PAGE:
This is a great dish. My version didn’t turn out exactly as it should have, but it was still delicious. More on that, later. Plan ahead at least 8 hours for making this, because the meat needs to marinate for that long.
“Tocino” means “bacon” in Spanish, which gives you an idea of what this dish is all about. Different countries have different interpretations of tocino, and this recipe is for the Philippines version. Filipino tocino typically uses a fattier cut of meat, such as pork belly, but other cuts are used, as well. I used sliced pork loin, which is actually a little too lean for this dish. Making it again, I’d opt for a lean cut of pork belly. Because loin is so lean, there was no fat to render out, which is key to this turning out as it should.
The version I made is a compilation of several different online recipes.
What you’ll need:
- 1 pound pork (shoulder or belly), cut into 0.25-inch slices
- 0.25-0.33 cups brown or light brown sugar
- 3 cloves garlic, minced
- 1T soy sauce
- 2T rice vinegar
- 0.25 cups pineapple juice (or orange juice)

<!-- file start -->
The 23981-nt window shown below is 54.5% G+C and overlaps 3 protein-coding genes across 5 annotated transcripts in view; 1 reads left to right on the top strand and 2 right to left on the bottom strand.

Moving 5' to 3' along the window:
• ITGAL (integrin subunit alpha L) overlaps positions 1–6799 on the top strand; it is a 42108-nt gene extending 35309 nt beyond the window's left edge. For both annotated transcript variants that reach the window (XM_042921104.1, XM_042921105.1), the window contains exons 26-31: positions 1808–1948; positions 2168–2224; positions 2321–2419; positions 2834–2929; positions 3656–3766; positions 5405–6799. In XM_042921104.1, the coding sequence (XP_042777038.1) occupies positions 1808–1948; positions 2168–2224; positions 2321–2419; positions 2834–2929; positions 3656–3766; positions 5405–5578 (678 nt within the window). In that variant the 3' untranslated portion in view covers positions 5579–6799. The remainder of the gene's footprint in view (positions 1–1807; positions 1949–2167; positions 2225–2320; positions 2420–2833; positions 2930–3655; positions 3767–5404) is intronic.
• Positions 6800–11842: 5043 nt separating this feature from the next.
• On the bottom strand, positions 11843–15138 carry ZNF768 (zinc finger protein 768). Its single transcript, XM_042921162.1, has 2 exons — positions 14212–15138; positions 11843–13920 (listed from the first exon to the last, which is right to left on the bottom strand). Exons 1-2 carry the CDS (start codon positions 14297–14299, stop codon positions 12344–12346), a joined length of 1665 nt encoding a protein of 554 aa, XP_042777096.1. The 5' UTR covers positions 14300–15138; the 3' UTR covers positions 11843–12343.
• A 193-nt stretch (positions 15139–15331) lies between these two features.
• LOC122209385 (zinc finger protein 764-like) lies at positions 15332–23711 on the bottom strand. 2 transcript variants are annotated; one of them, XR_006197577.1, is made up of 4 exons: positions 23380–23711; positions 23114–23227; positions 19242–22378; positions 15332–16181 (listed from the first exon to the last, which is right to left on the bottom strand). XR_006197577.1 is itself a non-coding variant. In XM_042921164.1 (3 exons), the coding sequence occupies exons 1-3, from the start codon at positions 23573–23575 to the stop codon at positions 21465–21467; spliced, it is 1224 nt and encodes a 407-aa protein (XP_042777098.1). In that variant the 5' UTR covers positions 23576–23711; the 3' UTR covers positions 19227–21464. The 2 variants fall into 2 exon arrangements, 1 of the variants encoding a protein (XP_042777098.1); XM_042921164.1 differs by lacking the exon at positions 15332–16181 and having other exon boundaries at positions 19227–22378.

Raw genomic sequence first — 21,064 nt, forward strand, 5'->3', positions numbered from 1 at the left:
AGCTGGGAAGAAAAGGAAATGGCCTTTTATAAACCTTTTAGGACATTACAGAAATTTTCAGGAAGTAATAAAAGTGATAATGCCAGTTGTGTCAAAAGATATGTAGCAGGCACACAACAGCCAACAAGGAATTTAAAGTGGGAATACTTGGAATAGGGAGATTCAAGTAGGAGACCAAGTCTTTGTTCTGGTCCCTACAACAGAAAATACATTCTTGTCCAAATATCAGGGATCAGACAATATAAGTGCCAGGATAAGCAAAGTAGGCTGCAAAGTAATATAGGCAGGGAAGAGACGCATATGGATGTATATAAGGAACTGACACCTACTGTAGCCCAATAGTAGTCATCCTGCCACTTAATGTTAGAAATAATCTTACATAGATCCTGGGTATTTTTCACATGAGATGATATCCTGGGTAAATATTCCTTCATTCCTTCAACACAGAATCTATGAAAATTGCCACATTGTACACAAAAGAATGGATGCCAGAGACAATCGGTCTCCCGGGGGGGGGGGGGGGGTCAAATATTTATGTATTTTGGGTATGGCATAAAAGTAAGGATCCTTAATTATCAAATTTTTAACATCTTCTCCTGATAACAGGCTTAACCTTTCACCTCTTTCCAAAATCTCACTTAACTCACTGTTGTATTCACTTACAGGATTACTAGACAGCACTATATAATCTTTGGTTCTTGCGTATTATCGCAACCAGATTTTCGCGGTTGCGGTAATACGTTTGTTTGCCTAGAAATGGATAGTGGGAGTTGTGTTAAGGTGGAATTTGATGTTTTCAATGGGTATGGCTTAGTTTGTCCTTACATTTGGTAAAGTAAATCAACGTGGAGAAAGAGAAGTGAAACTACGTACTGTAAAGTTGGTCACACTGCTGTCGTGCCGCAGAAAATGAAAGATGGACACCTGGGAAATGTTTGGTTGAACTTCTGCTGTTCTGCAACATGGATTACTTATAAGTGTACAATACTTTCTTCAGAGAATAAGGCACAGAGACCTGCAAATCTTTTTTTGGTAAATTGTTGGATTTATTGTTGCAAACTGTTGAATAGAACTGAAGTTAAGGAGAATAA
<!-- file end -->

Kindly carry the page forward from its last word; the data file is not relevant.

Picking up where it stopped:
- 0.5T finely ground black pepper
- red food coloring (optional—I didn’t use)
What to do:
Mix the brown sugar, garlic, soy sauce, rice vinegar and juice in a medium bowl. If you want reddish tocino, add the food coloring, if using, to the marinade.
Add the sliced pork, mixing to ensure the pork is completely covered with marinade. Cover the bowl and refrigerate for 8-16 hours. Don’t skimp on the time; it’s an important step.
About 30 minutes before cooking, remove the bowl from the refrigerator and let the temperature moderate on the counter.
In a large frypan over medium heat, pour all of the meat and marinade into the pan and distribute it within the pan.
Pour enough water to just barely cover the meat. Bring it to a low boil and let it braise until the water is cooked off.
With the water gone, and turning the pork pieces over from time to time, keep cooking until the sugar in the marinade begins to caramelize. Keep an eye on it at this point to ensure it doesn’t scorch. If you used a really lean cut of meat, it’s OK to add a little bit of oil to the pan to facilitate caramelization. Doing this would have made my version turn out more caramelized.
Once the sugars are caramelized, remove the meat from the pan and serve immediately.
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